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Abstract:Autonomous ocean-exploring vehicles have begun to take advantage of onboard sensor measurements of water properties such as salinity and temperature to locate oceanic features in real time. Such targeted sampling strategies enable more rapid study of ocean environments by actively steering towards areas of high scientific value. Inspired by the ability of aquatic animals to navigate via flow sensing, this work investigates hydrodynamic cues for accomplishing targeted sampling using a palm-sized robotic swimmer. As proof-of-concept analogy for tracking hydrothermal vent plumes in the ocean, the robot is tasked with locating the center of turbulent jet flows in a 13,000-liter water tank using data from onboard pressure sensors. To learn a navigation strategy, we first implemented Reinforcement Learning (RL) on a simulated version of the robot navigating in proximity to turbulent jets. After training, the RL algorithm discovered an effective strategy for locating the jets by following transverse velocity gradients sensed by pressure sensors located on opposite sides of the robot. When implemented on the physical robot, this gradient following strategy enabled the robot to successfully locate the turbulent plumes at more than twice the rate of random searching. Additionally, we found that navigation performance improved as the distance between the pressure sensors increased, which can inform the design of distributed flow sensors in ocean robots. Our results demonstrate the effectiveness and limits of flow-based navigation for autonomously locating hydrodynamic features of interest.

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Authors:Jin Yang, Yue Yin, Alexander K. Landauer, Selda Buyuktozturk, Jing Zhang, Luke Summey, Alexander McGhee, Matt K. Fu, John O. Dabiri, Christian Franck

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Abstract:We present a new particle tracking algorithm to accurately resolve large deformation and rotational motion fields, which takes advantage of both local and global particle tracking algorithms. We call this method the ScalE and Rotation Invariant Augmented Lagrangian Particle Tracking (SerialTrack). This method builds an iterative scale and rotation invariant topology-based feature for each particle within a multi-scale tracking algorithm. The global kinematic compatibility condition is applied as a global augmented Lagrangian constraint to enhance the tracking accuracy. An open source software package implementing this numerical approach to track both 2D and 3D, incremental and cumulative deformation fields is provided.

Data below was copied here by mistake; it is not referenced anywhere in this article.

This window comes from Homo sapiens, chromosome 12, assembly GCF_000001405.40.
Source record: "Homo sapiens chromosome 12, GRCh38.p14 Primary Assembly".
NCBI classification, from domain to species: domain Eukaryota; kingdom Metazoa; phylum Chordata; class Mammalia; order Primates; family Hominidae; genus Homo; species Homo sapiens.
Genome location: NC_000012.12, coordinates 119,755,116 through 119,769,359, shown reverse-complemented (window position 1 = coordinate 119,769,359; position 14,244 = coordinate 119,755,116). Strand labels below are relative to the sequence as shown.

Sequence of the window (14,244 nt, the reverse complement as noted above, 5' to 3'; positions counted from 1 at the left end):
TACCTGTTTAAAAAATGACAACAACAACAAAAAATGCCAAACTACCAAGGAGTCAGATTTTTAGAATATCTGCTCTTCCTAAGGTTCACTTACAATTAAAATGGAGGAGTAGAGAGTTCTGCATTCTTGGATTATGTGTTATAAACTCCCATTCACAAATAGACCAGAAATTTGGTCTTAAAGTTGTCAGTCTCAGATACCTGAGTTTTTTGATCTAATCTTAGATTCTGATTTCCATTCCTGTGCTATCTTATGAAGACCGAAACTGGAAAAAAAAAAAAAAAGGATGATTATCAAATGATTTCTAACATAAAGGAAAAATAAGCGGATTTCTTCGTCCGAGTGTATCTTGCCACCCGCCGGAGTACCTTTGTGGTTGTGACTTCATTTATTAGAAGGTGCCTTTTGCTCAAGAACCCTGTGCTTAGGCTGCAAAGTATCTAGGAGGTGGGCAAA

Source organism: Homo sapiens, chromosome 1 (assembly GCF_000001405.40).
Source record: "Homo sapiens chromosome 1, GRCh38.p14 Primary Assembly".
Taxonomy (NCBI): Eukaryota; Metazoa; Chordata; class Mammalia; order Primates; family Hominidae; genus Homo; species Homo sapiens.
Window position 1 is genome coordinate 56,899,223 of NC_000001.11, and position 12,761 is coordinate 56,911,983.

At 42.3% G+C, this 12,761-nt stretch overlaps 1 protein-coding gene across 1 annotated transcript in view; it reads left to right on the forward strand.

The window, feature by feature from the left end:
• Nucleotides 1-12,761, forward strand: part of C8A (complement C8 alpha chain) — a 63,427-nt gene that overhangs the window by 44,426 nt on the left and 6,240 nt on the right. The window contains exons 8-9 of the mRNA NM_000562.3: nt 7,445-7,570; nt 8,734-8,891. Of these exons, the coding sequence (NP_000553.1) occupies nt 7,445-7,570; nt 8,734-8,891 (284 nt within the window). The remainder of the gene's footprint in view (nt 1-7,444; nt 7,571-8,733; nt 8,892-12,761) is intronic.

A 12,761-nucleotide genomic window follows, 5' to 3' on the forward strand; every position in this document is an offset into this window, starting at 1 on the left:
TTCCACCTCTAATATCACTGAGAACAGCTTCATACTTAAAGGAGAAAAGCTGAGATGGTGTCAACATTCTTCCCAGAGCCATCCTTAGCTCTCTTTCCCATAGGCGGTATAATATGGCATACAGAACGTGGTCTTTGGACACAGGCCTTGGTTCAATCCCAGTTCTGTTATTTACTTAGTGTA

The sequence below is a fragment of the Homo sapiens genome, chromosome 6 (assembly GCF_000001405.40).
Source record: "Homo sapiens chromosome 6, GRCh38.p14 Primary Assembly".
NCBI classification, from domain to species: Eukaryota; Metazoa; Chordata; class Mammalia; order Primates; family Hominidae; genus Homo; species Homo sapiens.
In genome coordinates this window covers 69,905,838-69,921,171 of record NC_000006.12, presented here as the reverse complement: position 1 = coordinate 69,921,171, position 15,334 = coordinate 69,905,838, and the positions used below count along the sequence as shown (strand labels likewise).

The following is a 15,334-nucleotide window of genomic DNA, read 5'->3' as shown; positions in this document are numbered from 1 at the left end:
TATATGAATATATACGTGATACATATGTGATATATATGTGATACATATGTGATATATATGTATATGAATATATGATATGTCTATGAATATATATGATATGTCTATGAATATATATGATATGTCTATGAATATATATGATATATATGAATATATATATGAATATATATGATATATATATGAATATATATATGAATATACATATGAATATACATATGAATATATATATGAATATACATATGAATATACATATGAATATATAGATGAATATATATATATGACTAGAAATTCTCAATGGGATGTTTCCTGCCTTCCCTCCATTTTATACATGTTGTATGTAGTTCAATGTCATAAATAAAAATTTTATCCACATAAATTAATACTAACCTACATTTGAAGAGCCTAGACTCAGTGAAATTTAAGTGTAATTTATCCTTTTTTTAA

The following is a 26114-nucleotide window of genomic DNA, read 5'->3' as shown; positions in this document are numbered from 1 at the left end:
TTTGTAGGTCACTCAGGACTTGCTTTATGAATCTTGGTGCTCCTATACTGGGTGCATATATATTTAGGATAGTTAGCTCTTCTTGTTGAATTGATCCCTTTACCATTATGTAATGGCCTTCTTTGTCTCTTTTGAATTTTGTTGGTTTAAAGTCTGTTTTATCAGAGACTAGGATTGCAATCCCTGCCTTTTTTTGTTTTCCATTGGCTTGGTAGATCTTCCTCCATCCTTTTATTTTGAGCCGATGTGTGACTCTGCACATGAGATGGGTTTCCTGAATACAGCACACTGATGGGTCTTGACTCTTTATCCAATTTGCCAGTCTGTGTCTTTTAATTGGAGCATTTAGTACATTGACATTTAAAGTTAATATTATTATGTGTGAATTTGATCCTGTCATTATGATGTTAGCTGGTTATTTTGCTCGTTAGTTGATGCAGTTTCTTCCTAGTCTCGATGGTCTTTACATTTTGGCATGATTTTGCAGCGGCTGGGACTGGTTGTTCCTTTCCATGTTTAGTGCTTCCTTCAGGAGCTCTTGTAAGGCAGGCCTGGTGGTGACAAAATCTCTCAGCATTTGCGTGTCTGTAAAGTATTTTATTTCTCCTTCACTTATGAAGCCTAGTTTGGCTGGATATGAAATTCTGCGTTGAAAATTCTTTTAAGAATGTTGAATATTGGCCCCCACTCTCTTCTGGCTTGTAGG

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Abstract:Efficient point-to-point navigation in the presence of a background flow field is important for robotic applications such as ocean surveying. In such applications, robots may only have knowledge of their immediate surroundings or be faced with time-varying currents, which limits the use of optimal control techniques for planning trajectories. Here, we apply a novel Reinforcement Learning algorithm to discover time-efficient navigation policies to steer a fixed-speed swimmer through an unsteady two-dimensional flow field. The algorithm entails inputting environmental cues into a deep neural network that determines the swimmer's actions, and deploying Remember and Forget Experience replay. We find that the resulting swimmers successfully exploit the background flow to reach the target, but that this success depends on the type of sensed environmental cue. Surprisingly, a velocity sensing approach outperformed a bio-mimetic vorticity sensing approach by nearly two-fold in success rate. Equipped with local velocity measurements, the reinforcement learning algorithm achieved near 100% success in reaching the target locations while approaching the time-efficiency of paths found by a global optimal control planner.